Peter Rubin: Getting the regulation balance rightBMJ 2009; 338 doi: https://doi.org/10.1136/bmj.b2360 (Published 11 June 2009) Cite this as: BMJ 2009;338:b2360
- Clare Dyer
“I’m not fussed about being loved or liked; I am fussed about being respected,” says Peter Rubin, the new chairman of the General Medical Council. He shrugs off brickbats from doctors who fear and dislike the UK medical regulator and accuse it of jettisoning the profession’s interests and caving in to government demands for reform.
The body is regularly pilloried by both its main interest groups: the profession sees it as trigger happy, too ready to take up frivolous or vexatious complaints against doctors, and patients’ groups, such as Action for Victims of Medical Accidents, claim the doctors’ regulator is slow to act in the face of patients’ concerns.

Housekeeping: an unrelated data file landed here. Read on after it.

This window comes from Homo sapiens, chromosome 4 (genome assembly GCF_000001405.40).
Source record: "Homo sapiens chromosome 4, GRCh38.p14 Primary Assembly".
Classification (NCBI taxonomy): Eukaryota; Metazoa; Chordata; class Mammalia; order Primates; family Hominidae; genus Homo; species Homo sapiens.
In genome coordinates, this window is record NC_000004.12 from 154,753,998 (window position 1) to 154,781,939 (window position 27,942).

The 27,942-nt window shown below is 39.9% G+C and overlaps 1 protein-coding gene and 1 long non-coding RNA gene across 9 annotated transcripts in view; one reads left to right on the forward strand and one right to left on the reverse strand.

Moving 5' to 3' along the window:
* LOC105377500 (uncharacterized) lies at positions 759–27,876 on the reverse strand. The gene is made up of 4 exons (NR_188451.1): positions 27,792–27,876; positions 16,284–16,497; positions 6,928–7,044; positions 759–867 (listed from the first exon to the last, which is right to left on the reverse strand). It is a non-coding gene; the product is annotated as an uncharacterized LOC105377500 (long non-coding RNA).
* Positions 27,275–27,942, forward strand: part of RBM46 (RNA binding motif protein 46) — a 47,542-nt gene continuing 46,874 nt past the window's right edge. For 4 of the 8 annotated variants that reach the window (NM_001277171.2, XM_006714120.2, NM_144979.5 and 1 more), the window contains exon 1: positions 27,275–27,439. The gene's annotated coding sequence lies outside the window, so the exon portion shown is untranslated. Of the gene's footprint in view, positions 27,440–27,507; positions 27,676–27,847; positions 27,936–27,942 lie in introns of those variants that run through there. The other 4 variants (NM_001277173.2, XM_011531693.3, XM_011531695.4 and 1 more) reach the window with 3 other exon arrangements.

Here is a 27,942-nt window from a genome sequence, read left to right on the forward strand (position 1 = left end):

Paediatricians charge the GMC with scaring off doctors from child protection work by heavy handed action against two leading figures in the field, Roy Meadow and David Southall. In a letter to the Lancet last month, Professionals Against Child Abuse accused the GMC of conducting “flawed” disciplinary hearings and being “improperly” influenced by media campaigns driven by parents. Add in the resistance …